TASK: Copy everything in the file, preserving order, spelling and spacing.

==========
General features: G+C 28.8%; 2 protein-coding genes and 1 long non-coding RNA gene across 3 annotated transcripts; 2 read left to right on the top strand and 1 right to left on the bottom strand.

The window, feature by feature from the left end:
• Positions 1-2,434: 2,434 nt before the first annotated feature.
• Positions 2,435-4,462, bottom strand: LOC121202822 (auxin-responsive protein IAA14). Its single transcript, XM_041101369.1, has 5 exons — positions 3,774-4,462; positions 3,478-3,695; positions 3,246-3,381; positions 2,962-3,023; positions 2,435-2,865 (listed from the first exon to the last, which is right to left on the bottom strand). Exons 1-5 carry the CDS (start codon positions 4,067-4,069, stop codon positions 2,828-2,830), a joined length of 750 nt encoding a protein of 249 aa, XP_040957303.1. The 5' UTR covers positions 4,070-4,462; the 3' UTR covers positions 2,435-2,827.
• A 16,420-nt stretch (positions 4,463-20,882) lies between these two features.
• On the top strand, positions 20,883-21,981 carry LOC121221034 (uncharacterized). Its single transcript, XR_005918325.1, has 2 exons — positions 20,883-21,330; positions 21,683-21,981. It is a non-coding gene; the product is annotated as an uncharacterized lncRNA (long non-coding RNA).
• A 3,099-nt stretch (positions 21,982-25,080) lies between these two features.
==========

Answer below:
General features: G+C 28.8%; 2 protein-coding genes and 1 long non-coding RNA gene across 3 annotated transcripts; 2 read left to right on the top strand and 1 right to left on the bottom strand.

The window, feature by feature from the left end:
• Positions 1-2,434: 2,434 nt before the first annotated feature.
• Positions 2,435-4,462, bottom strand: LOC121202822 (auxin-responsive protein IAA14). Its single transcript, XM_041101369.1, has 5 exons — positions 3,774-4,462; positions 3,478-3,695; positions 3,246-3,381; positions 2,962-3,023; positions 2,435-2,865 (listed from the first exon to the last, which is right to left on the bottom strand). Exons 1-5 carry the CDS (start codon positions 4,067-4,069, stop codon positions 2,828-2,830), a joined length of 750 nt encoding a protein of 249 aa, XP_040957303.1. The 5' UTR covers positions 4,070-4,462; the 3' UTR covers positions 2,435-2,827.
• A 16,420-nt stretch (positions 4,463-20,882) lies between these two features.
• On the top strand, positions 20,883-21,981 carry LOC121221034 (uncharacterized). Its single transcript, XR_005918325.1, has 2 exons — positions 20,883-21,330; positions 21,683-21,981. It is a non-coding gene; the product is annotated as an uncharacterized lncRNA (long non-coding RNA).
• A 3,099-nt stretch (positions 21,982-25,080) lies between these two features.